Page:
Results obtained at the U.S. Department of Energy’s APS promise unprecedented imaging of complex crystalline materials and polycrystalline interfaces and will encourage broader use of coherent x-ray diffraction imaging experiments at fourth-generation x-ray light sources.
Nanoscale Defects Could Boost Energy Storage Materials: Some imperfections pay big dividends. X-ray nanoimaging at the U.S. Department of Energy’s Advanced Photon Source yields an unprecedented view into solid-state electrolytes, revealing previously undetected crystal defects and dislocations that may now be leveraged to create superior energy storage materials.
Better-Educated Neural Networks for Nanoscale 3-D Coherent X-ray Imaging: One of the inescapable realities of various imaging techniques is called the phase problem: the loss of phase information in imaging methods such as x-ray diffraction. Researchers working at the U.S. Department of Energy’s Advanced Photon Source have demonstrated a new approach to this perennial obstacle: a deep-learning neural network with enhanced accuracy to perform fast 3-D nanoscale imaging from coherent x-ray data.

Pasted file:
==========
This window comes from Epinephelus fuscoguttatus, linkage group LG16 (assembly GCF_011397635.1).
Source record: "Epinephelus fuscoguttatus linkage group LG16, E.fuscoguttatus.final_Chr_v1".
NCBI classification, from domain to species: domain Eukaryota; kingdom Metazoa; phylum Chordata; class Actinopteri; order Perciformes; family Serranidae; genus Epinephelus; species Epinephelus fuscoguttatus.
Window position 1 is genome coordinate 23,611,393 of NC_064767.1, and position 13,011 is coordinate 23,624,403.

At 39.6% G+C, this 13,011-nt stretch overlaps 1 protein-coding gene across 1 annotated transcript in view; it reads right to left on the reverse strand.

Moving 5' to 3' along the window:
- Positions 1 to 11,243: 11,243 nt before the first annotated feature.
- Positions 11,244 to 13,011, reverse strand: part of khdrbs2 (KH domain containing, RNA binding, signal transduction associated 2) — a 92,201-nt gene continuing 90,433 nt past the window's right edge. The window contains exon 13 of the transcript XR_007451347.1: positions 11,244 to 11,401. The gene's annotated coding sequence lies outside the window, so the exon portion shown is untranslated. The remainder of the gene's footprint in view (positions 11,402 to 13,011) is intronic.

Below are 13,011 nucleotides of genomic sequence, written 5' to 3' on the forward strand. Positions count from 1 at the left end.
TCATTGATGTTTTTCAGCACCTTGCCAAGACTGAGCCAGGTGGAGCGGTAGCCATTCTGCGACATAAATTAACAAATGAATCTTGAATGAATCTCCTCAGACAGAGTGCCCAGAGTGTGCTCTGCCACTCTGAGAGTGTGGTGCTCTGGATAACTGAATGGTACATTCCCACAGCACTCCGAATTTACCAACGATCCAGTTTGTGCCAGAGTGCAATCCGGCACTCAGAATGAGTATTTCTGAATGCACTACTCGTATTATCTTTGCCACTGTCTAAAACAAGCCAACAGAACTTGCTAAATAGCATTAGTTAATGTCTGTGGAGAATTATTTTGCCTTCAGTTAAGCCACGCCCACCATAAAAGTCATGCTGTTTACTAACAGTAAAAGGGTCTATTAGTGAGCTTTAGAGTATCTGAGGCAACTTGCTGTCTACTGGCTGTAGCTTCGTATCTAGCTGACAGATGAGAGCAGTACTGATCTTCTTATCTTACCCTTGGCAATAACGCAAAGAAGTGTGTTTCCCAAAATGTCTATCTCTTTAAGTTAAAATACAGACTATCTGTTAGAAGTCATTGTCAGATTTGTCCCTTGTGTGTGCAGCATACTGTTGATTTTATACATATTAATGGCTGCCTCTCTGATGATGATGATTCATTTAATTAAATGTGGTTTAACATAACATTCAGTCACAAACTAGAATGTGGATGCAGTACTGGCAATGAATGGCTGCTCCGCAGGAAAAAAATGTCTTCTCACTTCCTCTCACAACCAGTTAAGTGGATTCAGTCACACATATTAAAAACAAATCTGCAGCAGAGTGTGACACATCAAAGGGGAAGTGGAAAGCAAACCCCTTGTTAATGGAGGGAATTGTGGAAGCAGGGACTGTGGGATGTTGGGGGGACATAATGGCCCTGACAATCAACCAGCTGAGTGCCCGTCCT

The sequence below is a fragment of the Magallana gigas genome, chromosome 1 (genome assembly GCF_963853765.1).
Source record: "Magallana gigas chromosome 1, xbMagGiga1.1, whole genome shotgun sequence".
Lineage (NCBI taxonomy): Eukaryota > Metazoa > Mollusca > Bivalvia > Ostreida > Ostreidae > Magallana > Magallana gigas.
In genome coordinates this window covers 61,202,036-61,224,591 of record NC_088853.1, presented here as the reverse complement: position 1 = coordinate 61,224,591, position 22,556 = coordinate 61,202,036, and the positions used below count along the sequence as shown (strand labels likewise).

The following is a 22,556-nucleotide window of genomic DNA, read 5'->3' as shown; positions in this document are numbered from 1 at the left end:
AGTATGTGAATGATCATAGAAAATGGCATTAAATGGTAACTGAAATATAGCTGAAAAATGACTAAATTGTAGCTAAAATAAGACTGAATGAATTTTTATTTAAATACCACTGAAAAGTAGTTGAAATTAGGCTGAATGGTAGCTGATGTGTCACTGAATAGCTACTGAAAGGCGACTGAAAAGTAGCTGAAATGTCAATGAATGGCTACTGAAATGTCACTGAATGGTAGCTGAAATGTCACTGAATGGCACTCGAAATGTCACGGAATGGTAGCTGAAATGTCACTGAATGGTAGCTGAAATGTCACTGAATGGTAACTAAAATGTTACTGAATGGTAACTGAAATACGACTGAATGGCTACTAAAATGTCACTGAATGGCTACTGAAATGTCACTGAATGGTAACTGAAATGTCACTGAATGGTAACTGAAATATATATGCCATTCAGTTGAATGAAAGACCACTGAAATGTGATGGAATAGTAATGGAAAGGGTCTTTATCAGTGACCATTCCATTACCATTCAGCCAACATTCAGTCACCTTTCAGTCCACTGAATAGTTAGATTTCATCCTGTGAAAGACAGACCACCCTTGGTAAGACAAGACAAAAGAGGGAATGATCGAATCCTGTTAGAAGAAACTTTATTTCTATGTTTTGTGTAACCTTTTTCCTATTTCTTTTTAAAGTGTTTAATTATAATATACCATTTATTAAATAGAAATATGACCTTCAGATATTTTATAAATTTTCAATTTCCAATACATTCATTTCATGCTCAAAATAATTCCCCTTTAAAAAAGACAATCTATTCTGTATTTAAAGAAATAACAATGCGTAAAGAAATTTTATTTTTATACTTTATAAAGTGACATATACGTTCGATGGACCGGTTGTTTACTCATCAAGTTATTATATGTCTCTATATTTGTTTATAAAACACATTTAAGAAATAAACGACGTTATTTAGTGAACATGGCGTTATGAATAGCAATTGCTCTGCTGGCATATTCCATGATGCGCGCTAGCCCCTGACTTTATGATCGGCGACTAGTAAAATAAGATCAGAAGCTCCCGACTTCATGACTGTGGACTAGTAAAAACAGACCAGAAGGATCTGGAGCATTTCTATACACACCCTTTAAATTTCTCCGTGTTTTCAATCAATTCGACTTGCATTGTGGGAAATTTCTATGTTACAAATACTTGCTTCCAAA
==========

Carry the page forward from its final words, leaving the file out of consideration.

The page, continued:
A New Cathode Coating to Significantly Improve High-Temperature Performance of Li-Ion Batteries: The exponential growth in the use of li-ion batteries is challenging researchers for designs that are better able to operate stably across regional and seasonable temperature fluctuations, particularly at high temperatures. Researchers using the U.S. Department of Energy’s Advanced Photon Source obtained results that suggest a particular coating can significantly improve the thermal stability of certain cathodes at the bulk level, thus increasing safety and high-temperature operational resiliency.
Materials Properties for Longer-Lasting, More Efficient Solar Cells: The designers of solar cells know the cells must contend with a wide range of temperatures and weather conditions that can impact efficiency and useful lifetime. Researchers using the U.S. Department of Energy’s Advanced Photon Source found that small tweaks to the chemical makeup of perovskites and the magnitude of the electrical field it is exposed to can greatly affect overall material stability.
In recent work carried out at two U.S. Department of Energy x-ray light sources, including the Advanced Photon Source, a novel tool was developed to obtain impressive spatial resolutions (e.g., 36 nanometers) in intact cells. which may allow for previously inaccessible structures and molecules to be imaged at a high resolution.